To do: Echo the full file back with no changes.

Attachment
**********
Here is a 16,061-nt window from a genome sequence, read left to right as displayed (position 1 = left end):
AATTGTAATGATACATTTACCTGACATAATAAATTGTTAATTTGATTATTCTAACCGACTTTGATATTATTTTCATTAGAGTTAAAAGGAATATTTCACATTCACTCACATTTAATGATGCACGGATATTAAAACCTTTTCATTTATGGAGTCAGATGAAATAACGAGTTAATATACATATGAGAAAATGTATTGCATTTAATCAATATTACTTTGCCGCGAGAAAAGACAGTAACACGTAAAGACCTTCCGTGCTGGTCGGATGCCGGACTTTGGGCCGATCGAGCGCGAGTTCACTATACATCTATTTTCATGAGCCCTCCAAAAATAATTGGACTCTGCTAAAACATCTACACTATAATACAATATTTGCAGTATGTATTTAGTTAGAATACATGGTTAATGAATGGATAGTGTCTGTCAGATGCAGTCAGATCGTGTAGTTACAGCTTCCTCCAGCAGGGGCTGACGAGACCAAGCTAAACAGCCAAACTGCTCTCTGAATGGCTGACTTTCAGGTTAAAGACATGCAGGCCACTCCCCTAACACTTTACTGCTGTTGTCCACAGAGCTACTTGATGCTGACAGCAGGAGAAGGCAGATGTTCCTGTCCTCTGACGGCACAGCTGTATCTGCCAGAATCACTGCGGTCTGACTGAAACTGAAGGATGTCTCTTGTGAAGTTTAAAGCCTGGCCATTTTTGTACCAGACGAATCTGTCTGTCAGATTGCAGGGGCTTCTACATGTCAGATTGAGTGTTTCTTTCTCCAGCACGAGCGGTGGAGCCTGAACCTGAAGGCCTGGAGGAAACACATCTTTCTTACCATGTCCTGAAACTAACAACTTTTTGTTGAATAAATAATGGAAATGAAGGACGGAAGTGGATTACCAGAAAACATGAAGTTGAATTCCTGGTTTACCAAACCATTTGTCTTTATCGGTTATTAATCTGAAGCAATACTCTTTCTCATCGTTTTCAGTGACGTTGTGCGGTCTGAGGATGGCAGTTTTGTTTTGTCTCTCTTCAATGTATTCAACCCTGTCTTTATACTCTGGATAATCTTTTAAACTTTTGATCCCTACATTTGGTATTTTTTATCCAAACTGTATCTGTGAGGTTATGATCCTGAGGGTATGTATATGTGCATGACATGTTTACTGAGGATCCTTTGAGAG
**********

Here is a 16,061-nt window from a genome sequence, read left to right as displayed (position 1 = left end):
AATTGTAATGATACATTTACCTGACATAATAAATTGTTAATTTGATTATTCTAACCGACTTTGATATTATTTTCATTAGAGTTAAAAGGAATATTTCACATTCACTCACATTTAATGATGCACGGATATTAAAACCTTTTCATTTATGGAGTCAGATGAAATAACGAGTTAATATACATATGAGAAAATGTATTGCATTTAATCAATATTACTTTGCCGCGAGAAAAGACAGTAACACGTAAAGACCTTCCGTGCTGGTCGGATGCCGGACTTTGGGCCGATCGAGCGCGAGTTCACTATACATCTATTTTCATGAGCCCTCCAAAAATAATTGGACTCTGCTAAAACATCTACACTATAATACAATATTTGCAGTATGTATTTAGTTAGAATACATGGTTAATGAATGGATAGTGTCTGTCAGATGCAGTCAGATCGTGTAGTTACAGCTTCCTCCAGCAGGGGCTGACGAGACCAAGCTAAACAGCCAAACTGCTCTCTGAATGGCTGACTTTCAGGTTAAAGACATGCAGGCCACTCCCCTAACACTTTACTGCTGTTGTCCACAGAGCTACTTGATGCTGACAGCAGGAGAAGGCAGATGTTCCTGTCCTCTGACGGCACAGCTGTATCTGCCAGAATCACTGCGGTCTGACTGAAACTGAAGGATGTCTCTTGTGAAGTTTAAAGCCTGGCCATTTTTGTACCAGACGAATCTGTCTGTCAGATTGCAGGGGCTTCTACATGTCAGATTGAGTGTTTCTTTCTCCAGCACGAGCGGTGGAGCCTGAACCTGAAGGCCTGGAGGAAACACATCTTTCTTACCATGTCCTGAAACTAACAACTTTTTGTTGAATAAATAATGGAAATGAAGGACGGAAGTGGATTACCAGAAAACATGAAGTTGAATTCCTGGTTTACCAAACCATTTGTCTTTATCGGTTATTAATCTGAAGCAATACTCTTTCTCATCGTTTTCAGTGACGTTGTGCGGTCTGAGGATGGCAGTTTTGTTTTGTCTCTCTTCAATGTATTCAACCCTGTCTTTATACTCTGGATAATCTTTTAAACTTTTGATCCCTACATTTGGTATTTTTTATCCAAACTGTATCTGTGAGGTTATGATCCTGAGGGTATGTATATGTGCATGACATGTTTACTGAGGATCCTTTGAGAG